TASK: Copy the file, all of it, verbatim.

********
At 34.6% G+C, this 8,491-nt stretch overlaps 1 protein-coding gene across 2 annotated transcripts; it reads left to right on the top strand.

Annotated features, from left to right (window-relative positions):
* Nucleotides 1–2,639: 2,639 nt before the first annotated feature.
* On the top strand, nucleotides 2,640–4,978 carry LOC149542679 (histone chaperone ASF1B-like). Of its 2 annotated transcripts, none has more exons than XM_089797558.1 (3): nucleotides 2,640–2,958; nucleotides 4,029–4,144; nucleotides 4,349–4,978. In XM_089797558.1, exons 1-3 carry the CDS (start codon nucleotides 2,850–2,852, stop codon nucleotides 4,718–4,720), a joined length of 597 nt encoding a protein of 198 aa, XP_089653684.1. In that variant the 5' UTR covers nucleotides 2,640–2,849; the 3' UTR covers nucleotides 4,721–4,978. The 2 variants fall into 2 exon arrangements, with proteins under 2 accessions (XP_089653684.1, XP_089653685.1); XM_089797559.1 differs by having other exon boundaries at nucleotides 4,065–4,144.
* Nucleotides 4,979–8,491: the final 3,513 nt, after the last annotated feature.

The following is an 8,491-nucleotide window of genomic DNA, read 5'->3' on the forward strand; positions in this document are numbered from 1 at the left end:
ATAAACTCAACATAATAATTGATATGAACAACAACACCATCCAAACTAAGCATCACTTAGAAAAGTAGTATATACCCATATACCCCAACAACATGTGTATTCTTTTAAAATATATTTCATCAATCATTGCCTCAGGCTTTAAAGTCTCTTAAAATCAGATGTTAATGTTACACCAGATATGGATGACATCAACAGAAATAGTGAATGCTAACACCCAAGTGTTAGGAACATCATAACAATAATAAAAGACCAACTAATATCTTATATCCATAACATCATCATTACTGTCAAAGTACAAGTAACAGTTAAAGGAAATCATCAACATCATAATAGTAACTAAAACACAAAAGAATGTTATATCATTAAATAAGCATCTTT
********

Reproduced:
At 34.6% G+C, this 8,491-nt stretch overlaps 1 protein-coding gene across 2 annotated transcripts; it reads left to right on the top strand.

Annotated features, from left to right (window-relative positions):
* Nucleotides 1–2,639: 2,639 nt before the first annotated feature.
* On the top strand, nucleotides 2,640–4,978 carry LOC149542679 (histone chaperone ASF1B-like). Of its 2 annotated transcripts, none has more exons than XM_089797558.1 (3): nucleotides 2,640–2,958; nucleotides 4,029–4,144; nucleotides 4,349–4,978. In XM_089797558.1, exons 1-3 carry the CDS (start codon nucleotides 2,850–2,852, stop codon nucleotides 4,718–4,720), a joined length of 597 nt encoding a protein of 198 aa, XP_089653684.1. In that variant the 5' UTR covers nucleotides 2,640–2,849; the 3' UTR covers nucleotides 4,721–4,978. The 2 variants fall into 2 exon arrangements, with proteins under 2 accessions (XP_089653684.1, XP_089653685.1); XM_089797559.1 differs by having other exon boundaries at nucleotides 4,065–4,144.
* Nucleotides 4,979–8,491: the final 3,513 nt, after the last annotated feature.

The following is an 8,491-nucleotide window of genomic DNA, read 5'->3' on the forward strand; positions in this document are numbered from 1 at the left end:
ATAAACTCAACATAATAATTGATATGAACAACAACACCATCCAAACTAAGCATCACTTAGAAAAGTAGTATATACCCATATACCCCAACAACATGTGTATTCTTTTAAAATATATTTCATCAATCATTGCCTCAGGCTTTAAAGTCTCTTAAAATCAGATGTTAATGTTACACCAGATATGGATGACATCAACAGAAATAGTGAATGCTAACACCCAAGTGTTAGGAACATCATAACAATAATAAAAGACCAACTAATATCTTATATCCATAACATCATCATTACTGTCAAAGTACAAGTAACAGTTAAAGGAAATCATCAACATCATAATAGTAACTAAAACACAAAAGAATGTTATATCATTAAATAAGCATCTTT